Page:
Shelley Henderson, editor and publisher of the Orange County Breeze, expands on my last UPDATE (see MOORLACH UPDATE — You’re Being Political — April 9, 2014), to make a fun announcement below. I will be recognized by the Cypress Chamber of Commerce as their 2014 Man of the Year. This is a very humbling honor. The dinner is scheduled for June 19th, and I would be honored if you are able to attend. Shelley will be recognized as the 2014 Woman of the Year, so I’m in very good company.
This gives me a QUASQUICENTENNIAL opportunity, as Cypress is a very special city in my life’s history.
Last evening, at the monthly meeting of the Orange County Historical Society, my wife, my parents and I listened to John Olson make his presentation “History of the City of Cypress.” If you get a chance to catch John Olson, please do so. His slides and narrative brought back so many memories. Cypress was my first home in California in 1960. We then resided in Bellflower for a brief time before moving onto my uncle’s dairy at 5352 Orange Avenue. The dairy would become a commercial center and a housing development. Directly across the street, the dairies would become the Cypress City Hall and Library. Here is a photo of the dairy residence that became the Cypress Police Department in the 1960s:
Here is another former neighbor’s residence that became the Cypress City Council Chambers in 1965:
My first, second and third grade school principal at Cypress Christian School (now the Crescent Avenue Church of the Nazarene on the corner of Walker and Crescent) was Ms. Wilhelmina Van Hunnick. She lived on her father’s dairy property on Valley View, directly across from Cypress College. See the photo below, taken in the 1950s.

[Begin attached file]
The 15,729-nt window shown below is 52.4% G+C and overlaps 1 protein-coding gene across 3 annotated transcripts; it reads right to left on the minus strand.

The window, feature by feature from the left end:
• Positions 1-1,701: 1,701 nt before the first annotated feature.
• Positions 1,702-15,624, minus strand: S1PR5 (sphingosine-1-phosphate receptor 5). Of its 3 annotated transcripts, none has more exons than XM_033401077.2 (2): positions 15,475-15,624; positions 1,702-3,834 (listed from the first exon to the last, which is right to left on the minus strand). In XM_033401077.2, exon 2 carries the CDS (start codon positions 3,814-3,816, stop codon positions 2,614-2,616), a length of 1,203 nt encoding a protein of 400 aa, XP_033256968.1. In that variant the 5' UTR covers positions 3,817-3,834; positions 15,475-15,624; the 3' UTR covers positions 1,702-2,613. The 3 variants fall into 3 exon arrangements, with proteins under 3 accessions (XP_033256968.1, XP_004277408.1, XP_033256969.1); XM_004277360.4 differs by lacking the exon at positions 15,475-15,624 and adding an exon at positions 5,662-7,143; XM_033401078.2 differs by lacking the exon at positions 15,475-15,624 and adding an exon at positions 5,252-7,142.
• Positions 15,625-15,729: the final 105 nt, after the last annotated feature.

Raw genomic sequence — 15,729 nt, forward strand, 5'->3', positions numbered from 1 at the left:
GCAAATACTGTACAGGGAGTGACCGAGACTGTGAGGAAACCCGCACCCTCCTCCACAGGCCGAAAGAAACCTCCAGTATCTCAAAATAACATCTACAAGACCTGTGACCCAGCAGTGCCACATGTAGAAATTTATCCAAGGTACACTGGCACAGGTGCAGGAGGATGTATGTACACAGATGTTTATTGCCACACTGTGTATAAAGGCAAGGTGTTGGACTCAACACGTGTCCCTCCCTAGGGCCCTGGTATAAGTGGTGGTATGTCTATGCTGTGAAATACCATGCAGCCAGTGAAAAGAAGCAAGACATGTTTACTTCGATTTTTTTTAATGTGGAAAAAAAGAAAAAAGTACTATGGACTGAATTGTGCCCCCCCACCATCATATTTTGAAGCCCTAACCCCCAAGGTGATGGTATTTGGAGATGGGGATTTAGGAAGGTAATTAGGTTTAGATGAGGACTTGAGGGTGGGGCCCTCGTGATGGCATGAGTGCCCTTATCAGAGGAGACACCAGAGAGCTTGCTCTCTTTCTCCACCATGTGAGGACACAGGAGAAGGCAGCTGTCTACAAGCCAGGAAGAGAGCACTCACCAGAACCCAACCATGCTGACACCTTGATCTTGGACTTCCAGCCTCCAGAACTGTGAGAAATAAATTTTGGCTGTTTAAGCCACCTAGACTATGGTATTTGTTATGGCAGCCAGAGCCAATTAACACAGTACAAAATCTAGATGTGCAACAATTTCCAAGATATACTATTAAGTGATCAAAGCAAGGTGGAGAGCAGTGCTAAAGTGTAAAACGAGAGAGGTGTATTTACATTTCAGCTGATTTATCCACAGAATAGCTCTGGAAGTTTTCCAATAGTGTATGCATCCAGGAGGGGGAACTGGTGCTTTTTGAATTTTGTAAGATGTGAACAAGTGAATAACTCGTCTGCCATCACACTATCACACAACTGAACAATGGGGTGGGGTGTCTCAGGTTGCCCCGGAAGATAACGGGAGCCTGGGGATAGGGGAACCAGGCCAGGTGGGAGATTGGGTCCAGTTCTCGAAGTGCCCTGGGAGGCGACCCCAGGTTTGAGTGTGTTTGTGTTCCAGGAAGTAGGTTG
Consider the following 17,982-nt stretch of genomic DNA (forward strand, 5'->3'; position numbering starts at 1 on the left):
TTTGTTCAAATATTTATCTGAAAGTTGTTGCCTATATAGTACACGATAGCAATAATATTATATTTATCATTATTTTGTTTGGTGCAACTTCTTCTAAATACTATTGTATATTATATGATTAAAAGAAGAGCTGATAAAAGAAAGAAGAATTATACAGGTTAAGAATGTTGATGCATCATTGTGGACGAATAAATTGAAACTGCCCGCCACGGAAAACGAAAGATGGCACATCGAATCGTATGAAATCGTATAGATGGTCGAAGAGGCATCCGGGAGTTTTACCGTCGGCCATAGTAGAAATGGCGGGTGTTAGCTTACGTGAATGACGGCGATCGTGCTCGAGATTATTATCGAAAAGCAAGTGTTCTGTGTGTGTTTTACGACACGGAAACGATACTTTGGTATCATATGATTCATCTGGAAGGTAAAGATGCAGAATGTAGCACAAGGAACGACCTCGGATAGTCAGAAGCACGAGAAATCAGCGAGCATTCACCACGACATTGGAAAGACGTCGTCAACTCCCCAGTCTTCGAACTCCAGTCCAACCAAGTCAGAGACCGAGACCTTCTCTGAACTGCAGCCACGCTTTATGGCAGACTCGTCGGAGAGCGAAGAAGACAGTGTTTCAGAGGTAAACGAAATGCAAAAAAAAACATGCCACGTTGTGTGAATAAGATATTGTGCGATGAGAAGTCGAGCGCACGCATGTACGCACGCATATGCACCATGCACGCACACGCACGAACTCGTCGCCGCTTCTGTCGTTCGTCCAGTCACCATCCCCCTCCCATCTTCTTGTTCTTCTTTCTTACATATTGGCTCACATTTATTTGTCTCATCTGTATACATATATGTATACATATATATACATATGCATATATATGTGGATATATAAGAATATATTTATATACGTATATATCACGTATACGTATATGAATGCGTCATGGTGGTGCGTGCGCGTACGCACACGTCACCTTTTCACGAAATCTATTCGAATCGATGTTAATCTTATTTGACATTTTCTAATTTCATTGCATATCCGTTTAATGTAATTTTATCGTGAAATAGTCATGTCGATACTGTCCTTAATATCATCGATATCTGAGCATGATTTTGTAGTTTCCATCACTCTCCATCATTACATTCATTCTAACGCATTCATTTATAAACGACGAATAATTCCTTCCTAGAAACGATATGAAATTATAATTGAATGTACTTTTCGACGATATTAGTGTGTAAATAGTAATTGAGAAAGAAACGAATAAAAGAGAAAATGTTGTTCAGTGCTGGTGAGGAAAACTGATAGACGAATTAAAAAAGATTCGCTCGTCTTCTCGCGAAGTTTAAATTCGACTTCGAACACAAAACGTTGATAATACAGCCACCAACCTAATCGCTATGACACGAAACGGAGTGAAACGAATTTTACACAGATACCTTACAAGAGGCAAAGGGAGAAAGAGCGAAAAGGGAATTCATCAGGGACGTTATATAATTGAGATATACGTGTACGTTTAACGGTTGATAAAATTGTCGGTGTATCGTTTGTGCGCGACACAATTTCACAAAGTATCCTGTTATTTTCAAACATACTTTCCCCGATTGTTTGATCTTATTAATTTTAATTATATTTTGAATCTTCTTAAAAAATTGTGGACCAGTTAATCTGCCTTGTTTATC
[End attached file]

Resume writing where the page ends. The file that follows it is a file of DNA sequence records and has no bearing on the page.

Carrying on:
At the right of the home is the dairy cow milking building and a service building. In my senior year of high school and freshman year of college timeframe, I worked for Trojan Drive-In Dairy. It had two locations, one on Lincoln, on the west side of the Post Office. The other was the Van Hunnick Dairy. I would wait for customers in the service building and the refrigerators were in the front of the dairy. Customers would use the U-shaped driveway to purchase their milk and other related groceries. Working next door to Ms. Van Hunnick kept me in touch with her at that time in my life. We would reconnect again a few years ago, shortly before she passed. And there is your Quasquicentennial moment, as we appreciate the history and people of Orange County.
BONUS: We’re planning another Saturday day hike for June 14th, from 9 a.m. to noon. We will meet at the Pacific Ridge Trailhead and hike toward the coast to El Morro. We may even do a picnic at our destination. Please e-mail your interest to Cammy.Danciu.
CORRECTION: Point 6 below is incorrect. It is not $1.7 billion, it’s $1.7 trillion!! I misread the financial report. Usually you drop the thousands, in the Federal Government’s case, you drop the millions! $1,763,614,000,000! (With a population of 314 million, that’s $5,616 owed by everyone in this nation!)
Supervisor Moorlach votes against “apple pie”
In his email newsletter yesterday, Second District Orange County Supervisor John Moorlach explained his no vote when the Board of Supervisors was asked to support AB 1453.
Introduced by Assemblywoman Sharon Quirk-Silva (who represents Cypress and parts east), the bill “would require the [California Department of Veterans], in voluntary cooperation with the Orange County Board of Supervisors and city councils of other participating southern California cities, to design, develop, and construct a state-owned and state-operated Southern California Veterans Cemetery.”
Supervisor Moorlach’s explanation (appended below) is clear and well-reasoned.
I encourage everyone to read it. I wish only to add this: when a politician loudly points in one direction, you should always look at what your attention is being distracted from.
In this case, Assemblywoman Quirk-Silva is loudly and publicly supporting an “apple pie” issue in a district with a large conservative voter base, and is facing a strong conservative challenger. She wants those conservative voters remembering her push for a veteran’s cemetery in Orange County, not her votes on other issues:
|AB 10||Raise state minimum wage||yes|
|AB 60||Issue driver’s license to illegal immigrants||yes|
|AB 48||Prohibit large-capacity magazines and large-capacity conversion kits||yes|